SI: Can you share with us how traders can make use of warrants to leverage their trade and take advantage of current trends?
Barnaby: A warrant enables you to gain exposure to a security for a fraction of its price. Warrants tend to move in greater percentages than the underlying shares, allowing for higher percentage returns than if you had bought the shares directly. This is known as the gearing effect and the main reason warrants are so popular.

Macquarie will be the first to launch warrants over the China A50 index on 7 May 2012. The FTSE China A50 index includes the 50 largest A-share companies listed on the Shanghai and Shenzhen stock exchanges, thus giving investors a broad exposure to China. These warrants are listed on the SGX and can be bought and sold just like shares.

Therefore, traders who bullish on the China market, can buy a call warrant over the FTSE China A50 Index while bearish investors can buy a put warrant.

SI: How risky are warrants, especially when compared to stocks?
Barnaby: Warrants are generally not suitable for conservative, risk averse investors as they are broadly considered to be at the high end of the risk/reward spectrum when compared to direct share investment. With warrants there are some other factors to consider:

• Gearing can be a double-edged sword as they can appreciate and depreciate in value more rapidly than the underlying shares.
• Warrants have an expiry date and therefore a limited life. But losses are limited to the capital placed upfront as investors are never obliged to pay anything more than the initial price of the warrant.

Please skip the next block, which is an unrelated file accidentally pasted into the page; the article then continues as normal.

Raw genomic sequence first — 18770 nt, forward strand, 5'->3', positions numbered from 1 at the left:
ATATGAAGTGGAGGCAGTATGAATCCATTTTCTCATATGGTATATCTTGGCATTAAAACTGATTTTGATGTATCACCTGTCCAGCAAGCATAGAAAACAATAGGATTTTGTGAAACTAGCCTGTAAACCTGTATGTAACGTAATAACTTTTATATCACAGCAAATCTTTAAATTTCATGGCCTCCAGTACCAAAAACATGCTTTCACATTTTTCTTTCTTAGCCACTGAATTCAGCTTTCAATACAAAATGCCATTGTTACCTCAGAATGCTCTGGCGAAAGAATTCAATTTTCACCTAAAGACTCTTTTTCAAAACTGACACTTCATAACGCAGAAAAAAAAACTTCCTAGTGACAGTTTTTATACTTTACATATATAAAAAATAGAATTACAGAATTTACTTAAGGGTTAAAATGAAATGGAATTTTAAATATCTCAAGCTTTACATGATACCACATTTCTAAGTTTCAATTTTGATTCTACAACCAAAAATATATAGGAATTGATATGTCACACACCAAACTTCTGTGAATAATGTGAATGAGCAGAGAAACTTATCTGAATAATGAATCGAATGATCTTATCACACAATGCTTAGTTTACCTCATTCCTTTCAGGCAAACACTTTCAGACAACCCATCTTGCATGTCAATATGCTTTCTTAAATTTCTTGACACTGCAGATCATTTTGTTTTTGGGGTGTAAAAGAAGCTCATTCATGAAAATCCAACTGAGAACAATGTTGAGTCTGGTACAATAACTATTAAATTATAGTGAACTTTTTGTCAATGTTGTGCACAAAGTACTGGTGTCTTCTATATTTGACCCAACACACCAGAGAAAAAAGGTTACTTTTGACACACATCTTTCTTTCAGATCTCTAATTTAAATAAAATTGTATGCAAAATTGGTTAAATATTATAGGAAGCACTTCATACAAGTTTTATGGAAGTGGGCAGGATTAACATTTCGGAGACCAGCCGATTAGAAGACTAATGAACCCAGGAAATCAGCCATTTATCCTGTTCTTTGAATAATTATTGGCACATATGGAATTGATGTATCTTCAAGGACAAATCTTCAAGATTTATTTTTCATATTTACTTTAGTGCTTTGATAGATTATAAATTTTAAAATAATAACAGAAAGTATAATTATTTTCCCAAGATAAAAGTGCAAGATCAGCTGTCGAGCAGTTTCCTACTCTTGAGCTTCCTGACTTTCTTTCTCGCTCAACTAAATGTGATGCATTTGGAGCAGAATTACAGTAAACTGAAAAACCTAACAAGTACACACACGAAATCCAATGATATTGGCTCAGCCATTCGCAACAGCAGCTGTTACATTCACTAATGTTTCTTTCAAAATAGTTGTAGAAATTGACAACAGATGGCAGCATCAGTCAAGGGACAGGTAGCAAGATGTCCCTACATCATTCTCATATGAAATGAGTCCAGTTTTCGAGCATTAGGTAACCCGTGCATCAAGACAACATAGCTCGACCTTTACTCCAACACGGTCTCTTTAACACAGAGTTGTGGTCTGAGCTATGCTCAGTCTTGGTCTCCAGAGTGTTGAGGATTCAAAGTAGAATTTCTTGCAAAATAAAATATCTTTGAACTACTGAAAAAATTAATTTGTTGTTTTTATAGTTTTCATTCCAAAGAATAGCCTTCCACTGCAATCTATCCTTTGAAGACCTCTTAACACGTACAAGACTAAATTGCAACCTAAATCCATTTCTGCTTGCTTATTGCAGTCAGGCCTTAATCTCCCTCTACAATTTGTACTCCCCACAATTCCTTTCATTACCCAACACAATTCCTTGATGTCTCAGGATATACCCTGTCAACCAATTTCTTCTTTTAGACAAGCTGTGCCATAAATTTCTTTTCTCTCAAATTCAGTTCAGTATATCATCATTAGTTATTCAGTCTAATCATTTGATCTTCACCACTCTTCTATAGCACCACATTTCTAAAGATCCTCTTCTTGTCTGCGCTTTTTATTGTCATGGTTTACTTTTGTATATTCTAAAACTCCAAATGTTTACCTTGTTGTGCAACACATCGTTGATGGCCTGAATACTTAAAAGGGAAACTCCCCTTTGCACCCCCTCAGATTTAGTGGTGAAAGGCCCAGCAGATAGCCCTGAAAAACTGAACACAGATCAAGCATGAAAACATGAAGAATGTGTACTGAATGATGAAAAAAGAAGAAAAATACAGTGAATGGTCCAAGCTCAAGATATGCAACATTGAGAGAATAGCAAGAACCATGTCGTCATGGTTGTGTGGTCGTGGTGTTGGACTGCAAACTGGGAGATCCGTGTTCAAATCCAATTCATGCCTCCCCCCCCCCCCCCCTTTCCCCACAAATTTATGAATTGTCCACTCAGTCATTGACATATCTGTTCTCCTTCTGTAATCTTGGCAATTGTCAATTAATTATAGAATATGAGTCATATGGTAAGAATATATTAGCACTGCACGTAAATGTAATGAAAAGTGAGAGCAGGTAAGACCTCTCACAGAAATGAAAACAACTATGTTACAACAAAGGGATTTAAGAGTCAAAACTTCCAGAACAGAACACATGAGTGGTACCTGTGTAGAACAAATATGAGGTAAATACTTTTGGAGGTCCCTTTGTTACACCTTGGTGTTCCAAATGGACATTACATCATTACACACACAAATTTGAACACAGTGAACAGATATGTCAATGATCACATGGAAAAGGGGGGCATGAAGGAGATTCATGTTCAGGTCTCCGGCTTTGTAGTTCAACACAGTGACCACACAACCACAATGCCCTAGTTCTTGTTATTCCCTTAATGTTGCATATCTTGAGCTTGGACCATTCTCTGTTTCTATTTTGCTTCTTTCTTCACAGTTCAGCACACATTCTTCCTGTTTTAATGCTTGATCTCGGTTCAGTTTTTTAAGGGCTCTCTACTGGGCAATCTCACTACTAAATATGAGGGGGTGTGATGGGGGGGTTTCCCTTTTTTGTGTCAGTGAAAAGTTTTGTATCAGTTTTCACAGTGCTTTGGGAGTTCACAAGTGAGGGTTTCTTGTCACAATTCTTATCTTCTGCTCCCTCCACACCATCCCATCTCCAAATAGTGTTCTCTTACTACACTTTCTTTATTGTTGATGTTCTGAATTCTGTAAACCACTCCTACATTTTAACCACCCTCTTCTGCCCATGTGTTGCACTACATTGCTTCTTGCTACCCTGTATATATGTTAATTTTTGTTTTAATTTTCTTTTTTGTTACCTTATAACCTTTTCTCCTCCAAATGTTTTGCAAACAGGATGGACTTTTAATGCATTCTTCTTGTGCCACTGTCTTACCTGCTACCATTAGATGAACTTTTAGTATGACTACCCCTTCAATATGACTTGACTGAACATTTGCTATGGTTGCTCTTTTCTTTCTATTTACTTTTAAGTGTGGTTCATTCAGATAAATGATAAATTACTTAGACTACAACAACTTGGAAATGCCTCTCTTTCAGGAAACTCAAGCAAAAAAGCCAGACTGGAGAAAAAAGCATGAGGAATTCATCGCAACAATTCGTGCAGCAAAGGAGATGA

• Warrant holders also have a lower capital at risk as warrants do not include margin calls or forced selling.

SI: What advice or insights can you share with our readers on trading warrants?
Barnaby: It is important to know your trading profile, as different risk profiles suit different type of warrant trading strategies. Based on the trading period, traders need to select warrants with appropriate expiry dates, and should also look at the effective gearing levels to gauge the level of their exposure.

Nevertheless, regardless of your risk profile, it is important to exercise strict capital management. If used appropriately, warrants can either increase or decrease your risk. Lastly, be disciplined with your profit taking and stop loss targets. The most successful investors are those that know when to sell.

The content of this article is reproduced with permission from Macquarie Capital Securities (Singapore) Pte. Limited (Registration No 198702912C) (“MCSSPL”), holder of a capital markets services licence under the Securities and Futures Act, Chapter 289 of Singapore. No part of this article may be copied, either in whole or in part, or distributed to any other person without permission from MCSSPL.